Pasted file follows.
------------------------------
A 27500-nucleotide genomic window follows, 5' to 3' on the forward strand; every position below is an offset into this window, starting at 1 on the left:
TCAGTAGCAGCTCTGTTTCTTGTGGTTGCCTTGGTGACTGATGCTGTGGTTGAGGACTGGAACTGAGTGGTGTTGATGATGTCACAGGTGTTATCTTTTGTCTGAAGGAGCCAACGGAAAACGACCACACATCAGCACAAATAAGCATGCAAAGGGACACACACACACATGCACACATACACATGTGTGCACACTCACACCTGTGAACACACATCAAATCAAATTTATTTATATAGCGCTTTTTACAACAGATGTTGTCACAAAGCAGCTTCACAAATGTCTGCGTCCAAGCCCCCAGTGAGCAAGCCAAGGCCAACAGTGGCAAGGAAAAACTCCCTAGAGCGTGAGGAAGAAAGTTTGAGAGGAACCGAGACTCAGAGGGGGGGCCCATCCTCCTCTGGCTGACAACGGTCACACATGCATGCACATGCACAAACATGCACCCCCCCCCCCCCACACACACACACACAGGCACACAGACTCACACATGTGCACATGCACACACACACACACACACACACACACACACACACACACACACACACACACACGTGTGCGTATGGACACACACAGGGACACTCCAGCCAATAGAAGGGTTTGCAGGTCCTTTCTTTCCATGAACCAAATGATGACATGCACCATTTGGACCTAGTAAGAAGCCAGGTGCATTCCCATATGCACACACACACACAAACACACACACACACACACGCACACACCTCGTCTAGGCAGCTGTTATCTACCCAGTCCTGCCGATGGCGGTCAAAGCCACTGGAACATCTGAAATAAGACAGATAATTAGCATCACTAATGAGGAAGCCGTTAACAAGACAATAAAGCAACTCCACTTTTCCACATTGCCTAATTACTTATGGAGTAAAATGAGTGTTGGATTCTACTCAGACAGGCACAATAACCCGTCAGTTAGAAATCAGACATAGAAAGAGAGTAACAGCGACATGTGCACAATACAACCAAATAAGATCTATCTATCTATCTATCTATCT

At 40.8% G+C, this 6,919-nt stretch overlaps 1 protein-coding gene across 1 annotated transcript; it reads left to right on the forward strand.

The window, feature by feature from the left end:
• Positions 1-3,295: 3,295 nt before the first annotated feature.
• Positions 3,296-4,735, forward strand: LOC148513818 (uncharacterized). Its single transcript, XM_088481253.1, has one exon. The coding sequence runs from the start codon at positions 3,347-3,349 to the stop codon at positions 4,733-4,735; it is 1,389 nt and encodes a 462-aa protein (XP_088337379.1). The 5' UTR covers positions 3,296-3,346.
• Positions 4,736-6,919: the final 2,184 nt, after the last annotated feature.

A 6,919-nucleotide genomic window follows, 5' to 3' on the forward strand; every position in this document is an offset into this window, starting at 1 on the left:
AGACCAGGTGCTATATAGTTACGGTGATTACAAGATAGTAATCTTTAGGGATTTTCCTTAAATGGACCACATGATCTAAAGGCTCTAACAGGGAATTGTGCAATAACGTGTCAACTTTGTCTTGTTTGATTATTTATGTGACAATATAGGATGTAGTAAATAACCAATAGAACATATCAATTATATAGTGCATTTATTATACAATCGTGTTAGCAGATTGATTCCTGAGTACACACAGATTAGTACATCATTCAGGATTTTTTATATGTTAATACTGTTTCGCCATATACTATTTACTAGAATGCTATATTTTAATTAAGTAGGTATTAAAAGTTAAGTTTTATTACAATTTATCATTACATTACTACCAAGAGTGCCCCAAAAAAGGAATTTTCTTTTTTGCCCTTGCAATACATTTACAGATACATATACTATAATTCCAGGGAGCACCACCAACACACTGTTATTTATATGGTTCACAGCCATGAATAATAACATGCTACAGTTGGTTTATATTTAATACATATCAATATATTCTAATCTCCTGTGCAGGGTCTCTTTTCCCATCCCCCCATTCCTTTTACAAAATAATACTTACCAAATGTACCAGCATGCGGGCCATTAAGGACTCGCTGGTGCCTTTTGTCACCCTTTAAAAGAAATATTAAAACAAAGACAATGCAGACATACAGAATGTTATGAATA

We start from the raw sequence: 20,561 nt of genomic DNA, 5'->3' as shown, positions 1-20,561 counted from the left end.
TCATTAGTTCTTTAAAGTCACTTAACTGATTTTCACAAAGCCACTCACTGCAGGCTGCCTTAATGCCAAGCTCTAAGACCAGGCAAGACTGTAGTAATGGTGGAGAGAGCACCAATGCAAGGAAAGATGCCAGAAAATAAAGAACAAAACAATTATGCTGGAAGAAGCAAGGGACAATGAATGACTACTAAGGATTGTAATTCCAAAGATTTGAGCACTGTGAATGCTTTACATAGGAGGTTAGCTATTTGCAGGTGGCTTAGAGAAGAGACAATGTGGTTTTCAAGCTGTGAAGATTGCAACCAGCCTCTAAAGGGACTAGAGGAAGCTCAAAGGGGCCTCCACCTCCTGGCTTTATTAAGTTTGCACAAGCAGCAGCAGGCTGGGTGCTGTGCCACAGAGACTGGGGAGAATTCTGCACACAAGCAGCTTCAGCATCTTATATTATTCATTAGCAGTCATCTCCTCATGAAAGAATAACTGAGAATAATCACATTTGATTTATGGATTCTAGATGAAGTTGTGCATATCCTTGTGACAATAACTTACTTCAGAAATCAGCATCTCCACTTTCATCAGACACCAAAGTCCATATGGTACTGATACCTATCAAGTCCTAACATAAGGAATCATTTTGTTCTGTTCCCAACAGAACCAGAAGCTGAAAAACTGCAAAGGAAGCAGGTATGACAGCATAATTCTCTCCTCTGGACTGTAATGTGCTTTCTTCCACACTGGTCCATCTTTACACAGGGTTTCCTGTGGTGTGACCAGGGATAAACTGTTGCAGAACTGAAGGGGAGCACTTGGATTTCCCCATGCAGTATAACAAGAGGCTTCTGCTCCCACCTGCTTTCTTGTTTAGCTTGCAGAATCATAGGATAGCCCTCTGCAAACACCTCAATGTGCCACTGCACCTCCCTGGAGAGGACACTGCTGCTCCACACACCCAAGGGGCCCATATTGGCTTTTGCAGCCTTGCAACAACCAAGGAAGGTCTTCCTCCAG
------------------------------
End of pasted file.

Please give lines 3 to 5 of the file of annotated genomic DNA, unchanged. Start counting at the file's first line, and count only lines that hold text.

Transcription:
At 40.8% G+C, this 6,919-nt stretch overlaps 1 protein-coding gene across 1 annotated transcript; it reads left to right on the forward strand.

The window, feature by feature from the left end:
• Positions 1-3,295: 3,295 nt before the first annotated feature.